Hypocrisy is not so easily bleached.
Facing a potential class-action lawsuit and escalating scrutiny that could lead to a seismic change in collegiate athletics, the NCAA and member conferences are trying to whitewash their record of profiting at the expense of their unpaid labor.
This week the Southeastern Conference, Big Ten and Pac-12 joined the NCAA in announcing they would no longer license their trademarks in the popular EA Sports NCAA Football video game. The NCAA is currently besieged by a lawsuit led by former UCLA basketball star Ed O’Bannon over the alleged use of likenesses in EA Sports video games without compensation.
Last Thursday, the NCAA was publicly embarrassed by ESPN analyst Jay Bilas over his relentless all-day Twitter campaign that exposed team jerseys searchable by star players’ names on its online market, ShopNCAAsports.com. As Bilas’ exposure went viral, the NCAA disengaged the search component on the Web site.
By the end of the day, NCAA president Mark Emmert announced that it would stop selling school merchandise altogether.
Try going to the site now and you’re redirected to this message on NCAA.com from executive vice president Mark Lewis:
“Moving forward, the NCAA online shop will no longer offer college and university merchandise,” it reads. “In the coming days, the store’s website will be shut down temporarily and reopen as a marketplace for NCAA championship merchandise only.
“After becoming aware of issues with the site, we determined the core function of the NCAA.com fan shop should not be to offer merchandise licensed by our member schools.”
Issues? You think? You get the sense that the whole system of amateur exploitation is unraveling right in front of us as the powers that be try to retreat into a “we’re not marketing our student-athletes” posture that clearly has never been the case.
While the O’Bannon lawsuit – joined by six current players and awaiting a court ruling on its requested class-action status by September – has been looming as a potential nuclear option for awhile, the public pressure has only grown since the first news reports that Heisman Trophy winner Johnny Manziel, of Texas A&M, was being investigated for claims that he was selling his autograph.
If Manziel was doing that, he would face suspension for violating NCAA rules. He knew better.
But while nobody is arguing that it would be a foolish thing for Manziel to do considering the rules in place, the chorus has risen over whether the NCAA has the right to forbid a player from profiting off his own name when everybody from the coaches to the school to the conferences to the NCAA are making fortunes off the successes of its athletes.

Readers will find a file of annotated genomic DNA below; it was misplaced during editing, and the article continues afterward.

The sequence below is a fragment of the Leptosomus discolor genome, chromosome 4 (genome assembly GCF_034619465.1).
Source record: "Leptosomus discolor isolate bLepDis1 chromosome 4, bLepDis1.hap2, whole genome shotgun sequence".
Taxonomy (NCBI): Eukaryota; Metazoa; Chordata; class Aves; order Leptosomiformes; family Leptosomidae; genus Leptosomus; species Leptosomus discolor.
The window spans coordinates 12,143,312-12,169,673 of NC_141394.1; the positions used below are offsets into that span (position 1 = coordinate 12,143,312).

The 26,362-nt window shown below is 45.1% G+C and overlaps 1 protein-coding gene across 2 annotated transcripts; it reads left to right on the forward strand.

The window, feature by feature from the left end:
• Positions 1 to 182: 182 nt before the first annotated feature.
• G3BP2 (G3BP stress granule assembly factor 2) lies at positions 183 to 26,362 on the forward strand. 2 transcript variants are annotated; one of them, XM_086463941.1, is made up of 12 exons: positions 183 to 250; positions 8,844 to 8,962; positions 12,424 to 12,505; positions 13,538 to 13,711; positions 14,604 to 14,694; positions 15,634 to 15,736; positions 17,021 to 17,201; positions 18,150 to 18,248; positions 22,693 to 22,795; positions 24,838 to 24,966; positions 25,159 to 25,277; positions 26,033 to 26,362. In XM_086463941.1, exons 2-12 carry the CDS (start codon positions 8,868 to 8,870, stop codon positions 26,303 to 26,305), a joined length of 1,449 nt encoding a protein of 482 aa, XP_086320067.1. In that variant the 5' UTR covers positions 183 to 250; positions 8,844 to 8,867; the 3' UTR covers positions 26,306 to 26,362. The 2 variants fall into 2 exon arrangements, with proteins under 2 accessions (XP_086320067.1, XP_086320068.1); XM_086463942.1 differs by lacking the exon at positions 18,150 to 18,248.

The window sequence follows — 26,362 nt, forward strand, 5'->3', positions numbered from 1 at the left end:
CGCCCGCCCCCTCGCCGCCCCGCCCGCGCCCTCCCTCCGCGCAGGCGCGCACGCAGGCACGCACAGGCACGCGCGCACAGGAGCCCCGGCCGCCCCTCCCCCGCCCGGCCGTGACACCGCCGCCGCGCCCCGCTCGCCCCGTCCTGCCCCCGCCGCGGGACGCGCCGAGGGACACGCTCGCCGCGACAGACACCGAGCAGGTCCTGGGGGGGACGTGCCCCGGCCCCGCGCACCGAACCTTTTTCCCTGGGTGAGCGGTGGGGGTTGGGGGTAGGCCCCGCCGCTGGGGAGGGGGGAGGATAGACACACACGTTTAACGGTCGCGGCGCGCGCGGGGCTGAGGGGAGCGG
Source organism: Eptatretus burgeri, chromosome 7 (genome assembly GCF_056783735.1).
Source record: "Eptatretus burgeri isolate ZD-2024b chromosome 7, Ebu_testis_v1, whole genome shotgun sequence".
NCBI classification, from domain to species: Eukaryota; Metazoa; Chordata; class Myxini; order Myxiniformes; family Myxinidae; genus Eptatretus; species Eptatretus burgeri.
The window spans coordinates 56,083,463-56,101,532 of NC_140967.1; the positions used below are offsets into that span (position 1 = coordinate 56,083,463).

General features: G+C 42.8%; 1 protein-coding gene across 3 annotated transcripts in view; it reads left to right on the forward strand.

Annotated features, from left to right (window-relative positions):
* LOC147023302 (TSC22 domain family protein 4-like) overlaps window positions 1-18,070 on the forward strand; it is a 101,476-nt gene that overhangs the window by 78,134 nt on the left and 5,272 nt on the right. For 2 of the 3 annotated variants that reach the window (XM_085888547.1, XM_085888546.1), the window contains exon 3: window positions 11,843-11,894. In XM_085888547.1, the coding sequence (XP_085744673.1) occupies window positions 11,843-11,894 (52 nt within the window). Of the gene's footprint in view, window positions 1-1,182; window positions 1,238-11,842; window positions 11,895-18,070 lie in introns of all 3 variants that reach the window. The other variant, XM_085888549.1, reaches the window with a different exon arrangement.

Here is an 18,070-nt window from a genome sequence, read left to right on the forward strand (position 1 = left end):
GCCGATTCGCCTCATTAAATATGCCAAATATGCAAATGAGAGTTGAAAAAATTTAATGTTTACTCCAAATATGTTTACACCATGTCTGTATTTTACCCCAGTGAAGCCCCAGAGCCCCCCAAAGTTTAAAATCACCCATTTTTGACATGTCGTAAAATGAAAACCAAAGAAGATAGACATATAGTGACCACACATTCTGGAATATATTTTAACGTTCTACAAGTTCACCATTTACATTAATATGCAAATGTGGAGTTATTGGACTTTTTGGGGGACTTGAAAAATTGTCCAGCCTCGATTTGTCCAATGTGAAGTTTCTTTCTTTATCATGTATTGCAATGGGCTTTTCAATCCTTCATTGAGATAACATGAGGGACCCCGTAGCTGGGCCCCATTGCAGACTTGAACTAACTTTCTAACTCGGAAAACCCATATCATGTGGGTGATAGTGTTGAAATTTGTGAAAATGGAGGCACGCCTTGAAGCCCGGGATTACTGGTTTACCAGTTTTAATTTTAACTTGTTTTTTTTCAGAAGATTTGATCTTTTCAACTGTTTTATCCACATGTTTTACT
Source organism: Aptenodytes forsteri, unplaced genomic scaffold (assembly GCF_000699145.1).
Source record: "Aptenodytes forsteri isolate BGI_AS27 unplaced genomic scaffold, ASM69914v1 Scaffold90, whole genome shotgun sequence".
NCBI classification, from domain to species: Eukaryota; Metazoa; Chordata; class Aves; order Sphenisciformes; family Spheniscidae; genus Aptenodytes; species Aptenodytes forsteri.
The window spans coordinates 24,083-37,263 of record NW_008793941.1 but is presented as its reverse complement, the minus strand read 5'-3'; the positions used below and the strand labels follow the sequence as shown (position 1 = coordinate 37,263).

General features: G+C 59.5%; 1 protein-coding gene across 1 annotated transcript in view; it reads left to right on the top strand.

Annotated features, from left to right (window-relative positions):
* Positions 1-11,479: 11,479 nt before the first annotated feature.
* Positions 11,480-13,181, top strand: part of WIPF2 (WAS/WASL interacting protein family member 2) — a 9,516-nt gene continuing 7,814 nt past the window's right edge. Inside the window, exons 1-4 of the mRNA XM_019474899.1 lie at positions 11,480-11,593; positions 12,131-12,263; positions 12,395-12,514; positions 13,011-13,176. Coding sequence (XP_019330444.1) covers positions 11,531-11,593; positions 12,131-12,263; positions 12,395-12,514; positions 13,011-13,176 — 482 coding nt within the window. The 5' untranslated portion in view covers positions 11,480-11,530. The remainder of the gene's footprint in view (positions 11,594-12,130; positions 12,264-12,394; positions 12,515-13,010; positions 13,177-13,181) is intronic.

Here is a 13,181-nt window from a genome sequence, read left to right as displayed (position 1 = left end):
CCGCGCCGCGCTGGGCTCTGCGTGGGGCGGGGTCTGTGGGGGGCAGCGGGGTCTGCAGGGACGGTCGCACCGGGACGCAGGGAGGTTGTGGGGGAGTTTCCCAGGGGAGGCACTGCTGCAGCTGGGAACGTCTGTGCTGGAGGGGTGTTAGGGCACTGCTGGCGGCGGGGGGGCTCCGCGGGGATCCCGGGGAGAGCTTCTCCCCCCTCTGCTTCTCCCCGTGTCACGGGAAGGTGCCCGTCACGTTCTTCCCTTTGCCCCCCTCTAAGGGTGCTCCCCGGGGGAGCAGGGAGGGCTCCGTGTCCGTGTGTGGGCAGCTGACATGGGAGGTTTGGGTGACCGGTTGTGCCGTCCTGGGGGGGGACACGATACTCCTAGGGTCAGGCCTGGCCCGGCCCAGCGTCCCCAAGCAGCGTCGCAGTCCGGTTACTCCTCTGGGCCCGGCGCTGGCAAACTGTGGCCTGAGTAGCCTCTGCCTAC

Bilas, who had no idea he was leading a mutiny with his spontaneous Twitter rampage, voiced his concerns about the system to The Charlotte Observer.
“The problem I have with it is the rhetoric that they use and the fact that everybody in the sport, at every level, is getting compensated at market rate, and while they’re doing that they’re restricting the revenue drivers, the players themselves, from taking more than accepted,” Bilas said.
That rhetoric he objects to comes from statements like this when the SEC announced its withdrawal from the video game licensing.
“Neither the SEC, its member universities, nor the NCAA have ever licensed the right to use the name or likeness of any student to EA Sports,” it said.
That might be so – technically speaking – but it’s uncanny how the animated players wear the same jersey numbers and bear pigmentation resemblances to the real-life starters on any given team. Weird.
Is it also coincidental that when you walk into the university bookstore at Georgia that the racks are stuffed with jerseys that mostly seem to have the number 11 on them? They might not say Aaron Murray on the back, but the association with the star quarterback is clear. Same goes in Columbia, where there seems to be an abundance of No. 7 jerseys (Jadeveon Clowney?) for sale everywhere.
It’s really a house of cards that all the scrutiny further threatens.
“It shines an even brighter spotlight on the NCAA’s system of ‘amateurism’ that is under significant attack both legally and politically,” wrote Yahoo’s Dan Wetzel, who wrote the book exposing bowl corruption and misinformation that helped lead to the end of the BCS. “The NCAA is the last major athletic organization to attempt to keep its adult athletes from being paid or profiting off their own fame and accomplishment.”
The NCAA can’t erase years of hypocrisy by no longer selling jerseys or not authorizing use of its logos in a video game. The damage is already done and the system is justifiably heading for a rude awakening.